The risks of metadata for users’ privacy 

20 September, 2016

Today’s extensive use of technology in our daily lives, particularly with the emergence of the Internet of Things, means that our online privacy is threatened – especially by the use of Information and Communication Technologies (ICTs). These devices can disclose a lot of things about our private lives just by generating non-relevant information called metadata.
Metadata is data that describes other data, usually generated when a communication occurs.
Whether it’s a phone call using cellphones, a chat sent on a social network, or communication using emails, all these technologies generate data. Metadata is not the content of the communication itself, but other information such as the IP address of the email’s sender and receiver; the GPS location of participants in the chat session; the duration of a call, the time, and the phone numbers; dates and time zones; and so on. Such information can reveal a lot of things that can map our lives, even without knowing the contents of our personal messages or our communications of any sort.
This kind of information is so reliable and accurate in giving information about users’ private lives that governments can use it for surveillance. For instance, we learned about the U.S. National Security Agency’s (NSA) extensive metadata collection program from the Edward Snowden revelations. According to the former Director of the NSA, metadata is used to target terrorists’ cell phones using drones: “we kill people based on metadata.” Of course, the mass collection of this kind of data is prohibited under the USA Freedom Act. The subject of using metadata is still controversial, but it’s clear that with today’s technologies, as well as the ideas of “big data” and automated analysis, metadata can be used to reveal more detail about our personal and private life. Therefore it is a violation of users’ rights.
Metadata collection could be used by law enforcement agencies to track and catch criminals and terrorists. Because of its accuracy and reliability, several intelligence agencies are collecting data in bulk. The metadata is collected, mined, stored, and analyzed. The result of analyzing this kind of data is shocking: they simply create profiles of every user based on his or her digital footprints. This can reveal our private information such as medical conditions. Recently they used metadata to find out that a woman was pregnant by analyzing only metadata, not the content of her communications. In addition, analyzing metadata can reveal your location in real time, the people you talk to on a regular basis, your political views, and a lot more.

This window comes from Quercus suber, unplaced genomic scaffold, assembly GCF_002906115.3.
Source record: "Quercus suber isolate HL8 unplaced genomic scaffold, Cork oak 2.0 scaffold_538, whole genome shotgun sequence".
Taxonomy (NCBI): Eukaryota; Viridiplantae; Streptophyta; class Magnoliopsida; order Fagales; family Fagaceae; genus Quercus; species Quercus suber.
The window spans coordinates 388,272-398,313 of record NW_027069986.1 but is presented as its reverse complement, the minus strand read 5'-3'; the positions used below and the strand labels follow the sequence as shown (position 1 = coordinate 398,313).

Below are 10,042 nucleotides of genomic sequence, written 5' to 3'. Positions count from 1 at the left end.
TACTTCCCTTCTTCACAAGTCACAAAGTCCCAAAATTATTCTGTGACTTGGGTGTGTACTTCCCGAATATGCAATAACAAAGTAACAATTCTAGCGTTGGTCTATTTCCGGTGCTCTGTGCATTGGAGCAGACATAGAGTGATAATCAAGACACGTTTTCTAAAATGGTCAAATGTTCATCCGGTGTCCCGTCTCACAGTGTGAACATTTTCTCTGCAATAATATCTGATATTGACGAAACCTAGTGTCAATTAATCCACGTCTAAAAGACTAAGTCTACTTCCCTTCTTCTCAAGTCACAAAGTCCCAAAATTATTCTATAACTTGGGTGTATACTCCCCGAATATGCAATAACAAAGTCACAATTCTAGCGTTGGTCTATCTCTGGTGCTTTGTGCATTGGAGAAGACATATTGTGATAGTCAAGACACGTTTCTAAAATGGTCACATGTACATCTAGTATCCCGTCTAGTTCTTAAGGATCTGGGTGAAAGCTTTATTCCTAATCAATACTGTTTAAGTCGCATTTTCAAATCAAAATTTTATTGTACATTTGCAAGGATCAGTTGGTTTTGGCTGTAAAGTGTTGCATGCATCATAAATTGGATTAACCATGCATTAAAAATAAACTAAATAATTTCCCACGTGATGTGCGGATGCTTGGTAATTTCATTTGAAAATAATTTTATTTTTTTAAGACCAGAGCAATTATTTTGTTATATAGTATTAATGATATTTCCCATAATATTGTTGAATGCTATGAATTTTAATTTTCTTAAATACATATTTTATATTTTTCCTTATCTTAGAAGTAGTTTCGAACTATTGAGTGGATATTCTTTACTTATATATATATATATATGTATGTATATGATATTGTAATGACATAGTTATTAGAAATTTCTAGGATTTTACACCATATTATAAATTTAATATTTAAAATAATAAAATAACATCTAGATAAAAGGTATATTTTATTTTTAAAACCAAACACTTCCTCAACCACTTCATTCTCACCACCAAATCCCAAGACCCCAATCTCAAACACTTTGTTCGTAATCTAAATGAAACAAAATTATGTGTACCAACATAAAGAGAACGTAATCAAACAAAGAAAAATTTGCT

Tech giants such as Facebook’s business model relies on collecting data and using it how they see fit, from selling personal information to companies, to sharing it with government agencies as the Snowden revelations leaked about the PRISM Program. Of course, such companies deny all that, and recently they have become reluctant to share such information with governments, as shown in the FBI case with the giant Apple, regarding handling a skeleton key for decrypting Mac devices.
On the one hand, Facebook is improving its policy regarding sharing metadata online by removing GPS locations from photos posted on Facebook to protect users’ privacy. But on the other hand, we have noticed in recent events that Facebook is recommending a certain psychiatrist’s patients to friend each other, even though she never looked up her patients on Facebook search and never discussed any information about her patients online. The doctor is even quite tech savvy – she knows a lot about VPNs and Tor and how to protect her online privacy – so the issue turned out to be that while patients were visiting her office they were all logged into Facebook on their smartphones, and the big blue social network used their metadata to make friend suggestions based on locations. The Facebook algorithm’s logic stated that if these people share the same location several times, they may know each other.
Recently Facebook (also the owner of the WhatsApp smartphone application) announced that they will be sharing some metadata with Facebook’s network to improve users’ experience and make friend suggestions and ads work better. This is what WhatsApp users were afraid of in the first place when the blue giant bought WhatsApp. They were afraid about whether Facebook would respect their privacy and their personal messages on WhatsApp. Facebook assured users that the company will continue WhatsApp work as a separate corporate entity and will keep respecting the same policies.
However, the new policy is now effective and users have 30 days to opt out from it with a simple change in their settings. Facebook had to give users the choice whether to agree or not due to its settlement with the Federal Trade Commission. The deadline for changing your settings is near; this article describes how to keep Facebook from mining your WhatsApp data.
Finally, the big conglomerate is getting bigger and will soon reach every corner of the planet. Several project were initiated by Facebook in different fields, such as creating a free Internet Service Provider for regions of the world that have no Internet connections. There is a lot of concern about our privacy in this digital world; we can’t deny that some of these tech giants are offering users the choice to share their personal information, with many potential benefits, but what guarantee do we have if the system is not open source and we have only their word and promises to protect our privacy?
References and further Readings
Mr. Mohamed Moadeb, Information system Administrator / RSSI